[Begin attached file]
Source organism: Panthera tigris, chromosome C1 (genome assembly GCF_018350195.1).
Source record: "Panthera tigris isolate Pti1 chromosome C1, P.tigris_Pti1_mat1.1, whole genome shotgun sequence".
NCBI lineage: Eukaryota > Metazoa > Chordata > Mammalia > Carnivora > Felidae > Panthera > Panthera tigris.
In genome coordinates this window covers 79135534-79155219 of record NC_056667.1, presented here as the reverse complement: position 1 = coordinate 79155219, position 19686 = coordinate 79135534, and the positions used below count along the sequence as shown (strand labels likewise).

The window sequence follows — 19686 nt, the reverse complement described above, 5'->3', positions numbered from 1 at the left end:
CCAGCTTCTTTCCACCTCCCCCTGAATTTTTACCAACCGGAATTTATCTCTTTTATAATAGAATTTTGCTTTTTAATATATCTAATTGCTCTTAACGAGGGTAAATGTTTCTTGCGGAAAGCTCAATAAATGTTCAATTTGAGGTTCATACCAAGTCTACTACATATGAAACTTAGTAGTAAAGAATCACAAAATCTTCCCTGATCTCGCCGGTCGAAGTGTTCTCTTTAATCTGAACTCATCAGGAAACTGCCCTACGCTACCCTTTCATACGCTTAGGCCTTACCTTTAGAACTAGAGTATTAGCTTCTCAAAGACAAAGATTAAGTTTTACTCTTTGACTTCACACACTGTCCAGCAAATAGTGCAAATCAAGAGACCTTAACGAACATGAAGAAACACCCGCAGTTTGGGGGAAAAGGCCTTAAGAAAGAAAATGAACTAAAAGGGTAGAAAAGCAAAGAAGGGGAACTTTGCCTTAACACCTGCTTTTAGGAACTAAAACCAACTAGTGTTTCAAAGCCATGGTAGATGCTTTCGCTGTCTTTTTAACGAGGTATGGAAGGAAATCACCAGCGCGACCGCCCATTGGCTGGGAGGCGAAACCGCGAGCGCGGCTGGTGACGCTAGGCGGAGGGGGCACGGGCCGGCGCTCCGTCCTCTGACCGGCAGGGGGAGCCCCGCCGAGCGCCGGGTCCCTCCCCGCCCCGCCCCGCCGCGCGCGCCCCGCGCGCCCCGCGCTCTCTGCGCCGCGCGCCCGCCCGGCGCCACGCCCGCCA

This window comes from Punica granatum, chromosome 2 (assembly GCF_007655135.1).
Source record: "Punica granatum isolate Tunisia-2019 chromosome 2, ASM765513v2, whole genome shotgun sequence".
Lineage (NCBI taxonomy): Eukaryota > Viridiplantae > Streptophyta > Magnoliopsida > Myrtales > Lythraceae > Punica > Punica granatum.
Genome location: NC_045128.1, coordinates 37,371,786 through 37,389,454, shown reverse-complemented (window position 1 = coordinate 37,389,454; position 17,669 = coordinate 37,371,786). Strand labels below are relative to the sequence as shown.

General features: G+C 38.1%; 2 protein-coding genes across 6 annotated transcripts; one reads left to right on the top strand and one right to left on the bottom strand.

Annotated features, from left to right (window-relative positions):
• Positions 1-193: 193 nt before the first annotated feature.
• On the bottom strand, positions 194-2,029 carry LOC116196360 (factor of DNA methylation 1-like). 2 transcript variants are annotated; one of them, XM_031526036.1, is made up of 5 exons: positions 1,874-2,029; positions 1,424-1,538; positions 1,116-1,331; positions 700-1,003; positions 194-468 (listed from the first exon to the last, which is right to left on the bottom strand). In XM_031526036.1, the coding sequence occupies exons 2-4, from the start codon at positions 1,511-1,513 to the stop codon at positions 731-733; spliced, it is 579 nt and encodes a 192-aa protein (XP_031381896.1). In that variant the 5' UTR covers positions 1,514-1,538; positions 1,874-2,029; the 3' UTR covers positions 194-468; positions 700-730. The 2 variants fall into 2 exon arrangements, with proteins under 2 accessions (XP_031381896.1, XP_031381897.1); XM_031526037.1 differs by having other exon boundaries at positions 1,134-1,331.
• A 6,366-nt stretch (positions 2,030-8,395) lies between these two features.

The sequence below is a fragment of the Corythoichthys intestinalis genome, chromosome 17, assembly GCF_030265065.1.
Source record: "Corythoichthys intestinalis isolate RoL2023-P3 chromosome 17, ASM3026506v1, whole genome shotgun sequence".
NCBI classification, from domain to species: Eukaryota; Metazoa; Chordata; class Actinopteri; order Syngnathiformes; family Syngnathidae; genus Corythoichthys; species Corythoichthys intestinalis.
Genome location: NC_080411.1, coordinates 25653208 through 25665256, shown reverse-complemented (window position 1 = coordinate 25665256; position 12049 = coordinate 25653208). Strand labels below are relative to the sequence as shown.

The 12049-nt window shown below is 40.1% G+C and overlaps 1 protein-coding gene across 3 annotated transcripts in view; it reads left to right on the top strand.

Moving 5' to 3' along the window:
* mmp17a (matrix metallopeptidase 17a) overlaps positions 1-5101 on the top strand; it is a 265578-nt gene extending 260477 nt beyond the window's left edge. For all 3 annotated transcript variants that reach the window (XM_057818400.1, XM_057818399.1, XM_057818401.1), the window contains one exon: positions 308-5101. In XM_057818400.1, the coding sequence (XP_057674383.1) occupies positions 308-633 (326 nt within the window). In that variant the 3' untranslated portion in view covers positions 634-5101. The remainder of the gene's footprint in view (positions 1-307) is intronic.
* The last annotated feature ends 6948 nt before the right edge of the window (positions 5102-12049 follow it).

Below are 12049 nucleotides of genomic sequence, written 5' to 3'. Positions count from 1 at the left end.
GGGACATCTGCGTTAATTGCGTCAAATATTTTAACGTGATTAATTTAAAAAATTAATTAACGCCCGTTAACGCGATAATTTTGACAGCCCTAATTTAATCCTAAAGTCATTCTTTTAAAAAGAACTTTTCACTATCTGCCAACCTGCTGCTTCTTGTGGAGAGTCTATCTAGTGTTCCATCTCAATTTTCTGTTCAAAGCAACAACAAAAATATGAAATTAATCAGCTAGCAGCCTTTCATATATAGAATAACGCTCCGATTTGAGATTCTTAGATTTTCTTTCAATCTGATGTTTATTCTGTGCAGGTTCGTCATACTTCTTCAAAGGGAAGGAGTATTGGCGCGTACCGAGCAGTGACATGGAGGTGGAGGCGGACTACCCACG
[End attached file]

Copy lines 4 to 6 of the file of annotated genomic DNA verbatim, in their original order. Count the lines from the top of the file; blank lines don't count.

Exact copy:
In genome coordinates this window covers 79135534-79155219 of record NC_056667.1, presented here as the reverse complement: position 1 = coordinate 79155219, position 19686 = coordinate 79135534, and the positions used below count along the sequence as shown (strand labels likewise).

The window sequence follows — 19686 nt, the reverse complement described above, 5'->3', positions numbered from 1 at the left end:
CCAGCTTCTTTCCACCTCCCCCTGAATTTTTACCAACCGGAATTTATCTCTTTTATAATAGAATTTTGCTTTTTAATATATCTAATTGCTCTTAACGAGGGTAAATGTTTCTTGCGGAAAGCTCAATAAATGTTCAATTTGAGGTTCATACCAAGTCTACTACATATGAAACTTAGTAGTAAAGAATCACAAAATCTTCCCTGATCTCGCCGGTCGAAGTGTTCTCTTTAATCTGAACTCATCAGGAAACTGCCCTACGCTACCCTTTCATACGCTTAGGCCTTACCTTTAGAACTAGAGTATTAGCTTCTCAAAGACAAAGATTAAGTTTTACTCTTTGACTTCACACACTGTCCAGCAAATAGTGCAAATCAAGAGACCTTAACGAACATGAAGAAACACCCGCAGTTTGGGGGAAAAGGCCTTAAGAAAGAAAATGAACTAAAAGGGTAGAAAAGCAAAGAAGGGGAACTTTGCCTTAACACCTGCTTTTAGGAACTAAAACCAACTAGTGTTTCAAAGCCATGGTAGATGCTTTCGCTGTCTTTTTAACGAGGTATGGAAGGAAATCACCAGCGCGACCGCCCATTGGCTGGGAGGCGAAACCGCGAGCGCGGCTGGTGACGCTAGGCGGAGGGGGCACGGGCCGGCGCTCCGTCCTCTGACCGGCAGGGGGAGCCCCGCCGAGCGCCGGGTCCCTCCCCGCCCCGCCCCGCCGCGCGCGCCCCGCGCGCCCCGCGCTCTCTGCGCCGCGCGCCCGCCCGGCGCCACGCCCGCCA